English Setter breed standards describe the following:
- Head: a well-defined stop with a frontonasal junction. Their nose (nose) should be black or liver in color, depending on the color of their coat. The muzzle is quite square. They have bright eyes, with a sweet and expressive look. Eye can vary from hazelnut to dark brown, with dark colors being the most valued in the official breed standard. The ears are medium in size and hang on both sides of the face. They are covered with fine silky hair at the base and are velvety at the tip. Males have a slightly thinner head than females.
- Body: The neck is long, muscular and slightly arched. It ends in a deep chest with well arched ribs.
- Tail: of medium length (does not reach the height of the hocks) and has long, hanging fringes that gradually decrease in length until they reach the tip.
- Coat: the hair is long and slightly wavy, but never curly. The back of the fore and hind legs are fringed, as is the tail.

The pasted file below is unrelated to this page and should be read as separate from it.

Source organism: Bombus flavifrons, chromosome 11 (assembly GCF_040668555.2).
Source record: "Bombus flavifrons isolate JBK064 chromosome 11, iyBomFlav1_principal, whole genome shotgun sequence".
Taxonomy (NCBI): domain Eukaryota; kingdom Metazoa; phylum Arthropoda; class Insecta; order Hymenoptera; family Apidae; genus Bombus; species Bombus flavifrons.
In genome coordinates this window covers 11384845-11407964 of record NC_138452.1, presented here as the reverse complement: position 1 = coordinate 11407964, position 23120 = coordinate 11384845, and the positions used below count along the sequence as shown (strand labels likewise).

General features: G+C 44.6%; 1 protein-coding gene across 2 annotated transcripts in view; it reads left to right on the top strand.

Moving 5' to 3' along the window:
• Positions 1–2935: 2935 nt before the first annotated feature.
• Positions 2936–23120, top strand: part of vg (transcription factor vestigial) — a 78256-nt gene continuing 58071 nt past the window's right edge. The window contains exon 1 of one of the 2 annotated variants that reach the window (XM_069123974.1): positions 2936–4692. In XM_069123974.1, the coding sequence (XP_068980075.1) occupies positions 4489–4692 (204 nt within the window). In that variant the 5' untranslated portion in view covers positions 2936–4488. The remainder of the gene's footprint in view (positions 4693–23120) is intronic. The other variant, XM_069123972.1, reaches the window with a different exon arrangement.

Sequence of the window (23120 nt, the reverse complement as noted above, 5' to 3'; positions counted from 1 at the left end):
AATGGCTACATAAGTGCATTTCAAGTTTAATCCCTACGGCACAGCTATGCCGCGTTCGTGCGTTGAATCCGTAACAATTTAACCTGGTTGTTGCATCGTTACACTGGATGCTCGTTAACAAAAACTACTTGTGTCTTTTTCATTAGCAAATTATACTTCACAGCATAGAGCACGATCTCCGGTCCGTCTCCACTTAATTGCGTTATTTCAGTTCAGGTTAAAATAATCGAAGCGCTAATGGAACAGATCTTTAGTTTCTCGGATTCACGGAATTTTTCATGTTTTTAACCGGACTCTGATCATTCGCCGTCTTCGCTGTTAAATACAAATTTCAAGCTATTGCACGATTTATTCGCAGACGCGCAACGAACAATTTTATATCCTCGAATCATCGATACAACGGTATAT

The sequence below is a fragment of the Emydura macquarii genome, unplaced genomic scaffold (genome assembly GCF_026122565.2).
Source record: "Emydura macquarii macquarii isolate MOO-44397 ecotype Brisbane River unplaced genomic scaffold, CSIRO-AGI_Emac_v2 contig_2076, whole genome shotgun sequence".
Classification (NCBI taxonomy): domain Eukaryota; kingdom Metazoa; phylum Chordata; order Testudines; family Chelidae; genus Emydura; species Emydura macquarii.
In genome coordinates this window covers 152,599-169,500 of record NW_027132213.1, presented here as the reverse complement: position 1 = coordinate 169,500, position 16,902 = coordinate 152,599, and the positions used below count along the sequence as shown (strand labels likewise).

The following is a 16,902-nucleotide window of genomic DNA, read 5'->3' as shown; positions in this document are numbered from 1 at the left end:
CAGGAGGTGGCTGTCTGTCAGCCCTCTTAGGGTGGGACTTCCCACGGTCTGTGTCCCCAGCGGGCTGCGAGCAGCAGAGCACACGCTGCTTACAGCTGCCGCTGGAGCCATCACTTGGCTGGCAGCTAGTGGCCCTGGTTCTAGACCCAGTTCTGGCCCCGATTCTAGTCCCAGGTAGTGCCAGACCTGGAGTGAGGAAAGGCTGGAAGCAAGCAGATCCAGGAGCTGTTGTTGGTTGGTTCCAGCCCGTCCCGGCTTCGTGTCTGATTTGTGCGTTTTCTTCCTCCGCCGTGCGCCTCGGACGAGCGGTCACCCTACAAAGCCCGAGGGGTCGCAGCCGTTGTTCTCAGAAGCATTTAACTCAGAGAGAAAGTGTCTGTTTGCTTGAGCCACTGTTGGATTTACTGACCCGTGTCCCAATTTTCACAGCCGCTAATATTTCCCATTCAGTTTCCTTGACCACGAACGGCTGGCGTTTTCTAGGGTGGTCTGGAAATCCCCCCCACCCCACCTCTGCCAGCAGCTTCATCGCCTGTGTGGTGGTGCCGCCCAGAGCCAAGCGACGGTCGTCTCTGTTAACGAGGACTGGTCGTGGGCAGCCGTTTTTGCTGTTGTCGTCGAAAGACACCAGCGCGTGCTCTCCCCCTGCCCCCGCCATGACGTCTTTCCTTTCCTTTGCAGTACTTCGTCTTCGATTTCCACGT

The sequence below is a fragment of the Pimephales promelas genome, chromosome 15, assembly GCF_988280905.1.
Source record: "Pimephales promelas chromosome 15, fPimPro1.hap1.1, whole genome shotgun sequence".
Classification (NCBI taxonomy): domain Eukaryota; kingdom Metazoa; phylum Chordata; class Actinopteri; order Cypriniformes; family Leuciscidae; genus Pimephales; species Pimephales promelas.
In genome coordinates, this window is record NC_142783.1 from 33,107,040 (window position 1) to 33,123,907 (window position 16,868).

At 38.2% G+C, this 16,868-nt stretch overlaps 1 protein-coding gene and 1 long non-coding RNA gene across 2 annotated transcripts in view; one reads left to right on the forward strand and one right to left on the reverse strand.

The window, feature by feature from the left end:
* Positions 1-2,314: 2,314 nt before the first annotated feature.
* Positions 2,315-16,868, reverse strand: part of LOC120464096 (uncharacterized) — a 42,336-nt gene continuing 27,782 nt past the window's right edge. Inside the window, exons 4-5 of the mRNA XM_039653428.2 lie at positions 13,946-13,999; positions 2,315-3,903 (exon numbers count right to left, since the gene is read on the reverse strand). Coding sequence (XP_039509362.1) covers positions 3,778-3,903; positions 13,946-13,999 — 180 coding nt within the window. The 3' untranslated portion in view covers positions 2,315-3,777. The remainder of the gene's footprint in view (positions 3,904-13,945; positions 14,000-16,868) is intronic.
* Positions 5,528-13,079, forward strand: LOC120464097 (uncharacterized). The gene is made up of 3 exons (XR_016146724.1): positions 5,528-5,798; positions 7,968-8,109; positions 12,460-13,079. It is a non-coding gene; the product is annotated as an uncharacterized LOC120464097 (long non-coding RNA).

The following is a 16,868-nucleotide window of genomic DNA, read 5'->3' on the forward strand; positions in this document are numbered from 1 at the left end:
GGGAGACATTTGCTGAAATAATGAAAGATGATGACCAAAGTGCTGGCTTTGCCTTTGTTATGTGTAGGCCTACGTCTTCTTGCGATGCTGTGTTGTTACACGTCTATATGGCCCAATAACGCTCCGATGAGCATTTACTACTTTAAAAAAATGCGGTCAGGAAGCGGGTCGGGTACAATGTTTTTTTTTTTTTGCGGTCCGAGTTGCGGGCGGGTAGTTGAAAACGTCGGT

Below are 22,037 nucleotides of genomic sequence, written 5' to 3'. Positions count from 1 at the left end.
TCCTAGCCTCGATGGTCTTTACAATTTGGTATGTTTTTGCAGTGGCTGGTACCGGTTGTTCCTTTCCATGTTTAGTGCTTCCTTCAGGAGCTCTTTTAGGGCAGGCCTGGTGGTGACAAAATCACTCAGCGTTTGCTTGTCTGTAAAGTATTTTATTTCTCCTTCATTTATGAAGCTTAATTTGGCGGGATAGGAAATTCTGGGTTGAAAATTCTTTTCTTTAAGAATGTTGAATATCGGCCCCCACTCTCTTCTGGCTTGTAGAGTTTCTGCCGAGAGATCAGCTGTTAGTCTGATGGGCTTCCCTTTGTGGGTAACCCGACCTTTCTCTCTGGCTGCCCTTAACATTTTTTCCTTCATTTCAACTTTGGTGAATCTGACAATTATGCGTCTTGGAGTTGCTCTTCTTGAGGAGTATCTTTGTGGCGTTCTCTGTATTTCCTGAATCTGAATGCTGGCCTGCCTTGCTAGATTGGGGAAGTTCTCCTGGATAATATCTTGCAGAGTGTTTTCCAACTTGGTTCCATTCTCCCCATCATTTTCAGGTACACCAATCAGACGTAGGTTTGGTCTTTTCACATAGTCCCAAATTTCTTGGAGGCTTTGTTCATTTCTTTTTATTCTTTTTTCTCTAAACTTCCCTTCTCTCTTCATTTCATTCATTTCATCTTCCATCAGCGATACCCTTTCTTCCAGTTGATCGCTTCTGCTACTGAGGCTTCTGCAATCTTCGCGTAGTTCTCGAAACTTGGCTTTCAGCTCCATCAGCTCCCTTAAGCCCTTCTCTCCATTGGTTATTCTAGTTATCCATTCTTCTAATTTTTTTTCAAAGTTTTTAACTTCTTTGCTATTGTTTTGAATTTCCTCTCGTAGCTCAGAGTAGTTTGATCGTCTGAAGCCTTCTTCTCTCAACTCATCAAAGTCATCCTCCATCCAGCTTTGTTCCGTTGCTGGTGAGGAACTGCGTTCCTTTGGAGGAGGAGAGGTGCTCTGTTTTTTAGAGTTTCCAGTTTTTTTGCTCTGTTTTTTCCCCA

The coat of English Setters often has a speckled coat which is known as ‘belton’ in this breed. The most common English Setter coat colors are:
- Blue belton: black and white
- Orange belton: orange and white
- Lemon belton: lemon and white
- Liver belton: liver and white
- Tricolor: blue belton and tan or liver belton and tan
If you want to know more about the differences between certain dog breeds, check out our related article on the different Collie dog breeds and types.
Staying in Great Britain, but moving further north, the Gordon Setter originates in 17th Century Scotland. Conversely, they are the least common Setter dog breed type, but they are also noted for their intelligence and nobility. Their character is affable and stable, but they stand out for their excellent swimming ability.
Gordon Setters are smaller than most other Setter breeds. Males measure up to 66 cm at the withers and females measure about 62 cm. Males average 29.5 kg (65 lbs) in weight and females weigh around 25.5 kg (56 lbs). As with English Setters, the Gordon Setter has a graceful appearance and are built for speed.
Gordon Setter breed standards describe the following:
- Head: they have a clearly defined stop. The nose truffle of a Gordon Setter is always black. Their eyes are bright and dark brown, with a cunning and intelligent expression. The ears are also medium in size and hang on both sides of the head.
- Body: the neck is long, thin and arched. The chest is deep, but not very wide.